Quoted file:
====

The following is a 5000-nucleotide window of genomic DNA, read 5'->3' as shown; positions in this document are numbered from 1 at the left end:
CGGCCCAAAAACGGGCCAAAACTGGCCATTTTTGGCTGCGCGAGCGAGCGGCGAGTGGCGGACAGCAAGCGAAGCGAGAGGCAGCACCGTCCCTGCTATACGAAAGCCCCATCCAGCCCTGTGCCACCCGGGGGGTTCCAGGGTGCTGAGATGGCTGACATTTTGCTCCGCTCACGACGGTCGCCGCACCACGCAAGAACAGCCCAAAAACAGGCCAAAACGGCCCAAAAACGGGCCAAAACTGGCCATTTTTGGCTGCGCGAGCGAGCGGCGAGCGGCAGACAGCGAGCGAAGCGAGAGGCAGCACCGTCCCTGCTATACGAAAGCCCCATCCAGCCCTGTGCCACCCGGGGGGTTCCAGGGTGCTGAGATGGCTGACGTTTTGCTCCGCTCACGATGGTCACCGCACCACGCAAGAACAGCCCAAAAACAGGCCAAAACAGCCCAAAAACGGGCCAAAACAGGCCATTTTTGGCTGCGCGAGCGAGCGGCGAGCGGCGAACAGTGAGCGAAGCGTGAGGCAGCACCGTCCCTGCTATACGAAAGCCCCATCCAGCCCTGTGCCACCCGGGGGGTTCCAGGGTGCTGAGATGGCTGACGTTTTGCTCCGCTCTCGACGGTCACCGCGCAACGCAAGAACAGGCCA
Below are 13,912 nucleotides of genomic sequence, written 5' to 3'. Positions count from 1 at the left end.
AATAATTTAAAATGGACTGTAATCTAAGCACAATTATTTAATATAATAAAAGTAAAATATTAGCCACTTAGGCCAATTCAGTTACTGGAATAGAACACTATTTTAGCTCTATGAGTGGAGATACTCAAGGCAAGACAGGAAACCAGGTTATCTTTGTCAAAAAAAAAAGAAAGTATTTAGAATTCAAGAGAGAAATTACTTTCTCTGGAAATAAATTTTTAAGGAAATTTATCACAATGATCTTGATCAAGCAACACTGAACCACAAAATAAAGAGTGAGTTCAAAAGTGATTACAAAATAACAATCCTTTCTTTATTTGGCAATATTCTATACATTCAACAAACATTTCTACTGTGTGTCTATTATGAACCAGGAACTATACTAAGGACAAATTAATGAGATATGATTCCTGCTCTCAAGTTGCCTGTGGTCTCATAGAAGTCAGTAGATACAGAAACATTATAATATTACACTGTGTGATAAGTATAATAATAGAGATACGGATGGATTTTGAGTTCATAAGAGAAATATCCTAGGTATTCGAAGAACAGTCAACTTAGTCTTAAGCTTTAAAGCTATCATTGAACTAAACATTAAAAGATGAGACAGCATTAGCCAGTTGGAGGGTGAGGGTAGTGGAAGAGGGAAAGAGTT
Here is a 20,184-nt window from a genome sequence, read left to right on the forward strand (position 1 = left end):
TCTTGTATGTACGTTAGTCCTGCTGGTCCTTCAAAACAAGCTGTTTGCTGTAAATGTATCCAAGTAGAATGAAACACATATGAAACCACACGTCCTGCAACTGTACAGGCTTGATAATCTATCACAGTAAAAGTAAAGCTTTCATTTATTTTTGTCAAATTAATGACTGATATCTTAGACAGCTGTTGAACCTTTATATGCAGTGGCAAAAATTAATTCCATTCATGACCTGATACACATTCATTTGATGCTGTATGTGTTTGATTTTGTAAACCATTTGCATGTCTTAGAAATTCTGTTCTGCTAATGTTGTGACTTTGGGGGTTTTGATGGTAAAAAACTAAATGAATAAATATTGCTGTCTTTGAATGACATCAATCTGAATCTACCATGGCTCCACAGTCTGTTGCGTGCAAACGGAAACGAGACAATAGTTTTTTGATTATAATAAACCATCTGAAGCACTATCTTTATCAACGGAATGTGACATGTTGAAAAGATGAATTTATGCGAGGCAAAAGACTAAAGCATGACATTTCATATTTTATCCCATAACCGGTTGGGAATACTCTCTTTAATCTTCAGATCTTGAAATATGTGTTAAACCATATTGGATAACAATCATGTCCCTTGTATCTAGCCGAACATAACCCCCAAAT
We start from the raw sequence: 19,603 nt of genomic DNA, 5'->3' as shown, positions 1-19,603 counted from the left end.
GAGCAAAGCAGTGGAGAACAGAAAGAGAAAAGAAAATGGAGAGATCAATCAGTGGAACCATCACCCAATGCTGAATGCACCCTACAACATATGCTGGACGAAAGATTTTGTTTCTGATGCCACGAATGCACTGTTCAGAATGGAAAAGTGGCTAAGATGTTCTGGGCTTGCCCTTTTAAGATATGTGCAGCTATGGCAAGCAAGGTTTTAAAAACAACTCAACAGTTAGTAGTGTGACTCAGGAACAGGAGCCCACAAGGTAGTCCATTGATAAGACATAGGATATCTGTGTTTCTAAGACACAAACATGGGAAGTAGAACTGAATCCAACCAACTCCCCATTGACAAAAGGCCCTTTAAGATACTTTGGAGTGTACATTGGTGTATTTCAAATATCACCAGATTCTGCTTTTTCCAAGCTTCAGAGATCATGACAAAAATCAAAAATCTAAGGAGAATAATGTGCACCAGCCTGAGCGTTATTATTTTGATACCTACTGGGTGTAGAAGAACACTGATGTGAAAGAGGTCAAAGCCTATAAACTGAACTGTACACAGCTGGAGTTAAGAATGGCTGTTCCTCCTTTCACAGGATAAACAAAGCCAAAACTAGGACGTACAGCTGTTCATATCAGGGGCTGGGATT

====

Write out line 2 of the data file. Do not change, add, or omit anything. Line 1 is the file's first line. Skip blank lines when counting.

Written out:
CGGCCCAAAAACGGGCCAAAACTGGCCATTTTTGGCTGCGCGAGCGAGCGGCGAGTGGCGGACAGCAAGCGAAGCGAGAGGCAGCACCGTCCCTGCTATACGAAAGCCCCATCCAGCCCTGTGCCACCCGGGGGGTTCCAGGGTGCTGAGATGGCTGACATTTTGCTCCGCTCACGACGGTCGCCGCACCACGCAAGAACAGCCCAAAAACAGGCCAAAACGGCCCAAAAACGGGCCAAAACTGGCCATTTTTGGCTGCGCGAGCGAGCGGCGAGCGGCAGACAGCGAGCGAAGCGAGAGGCAGCACCGTCCCTGCTATACGAAAGCCCCATCCAGCCCTGTGCCACCCGGGGGGTTCCAGGGTGCTGAGATGGCTGACGTTTTGCTCCGCTCACGATGGTCACCGCACCACGCAAGAACAGCCCAAAAACAGGCCAAAACAGCCCAAAAACGGGCCAAAACAGGCCATTTTTGGCTGCGCGAGCGAGCGGCGAGCGGCGAACAGTGAGCGAAGCGTGAGGCAGCACCGTCCCTGCTATACGAAAGCCCCATCCAGCCCTGTGCCACCCGGGGGGTTCCAGGGTGCTGAGATGGCTGACGTTTTGCTCCGCTCTCGACGGTCACCGCGCAACGCAAGAACAGGCCA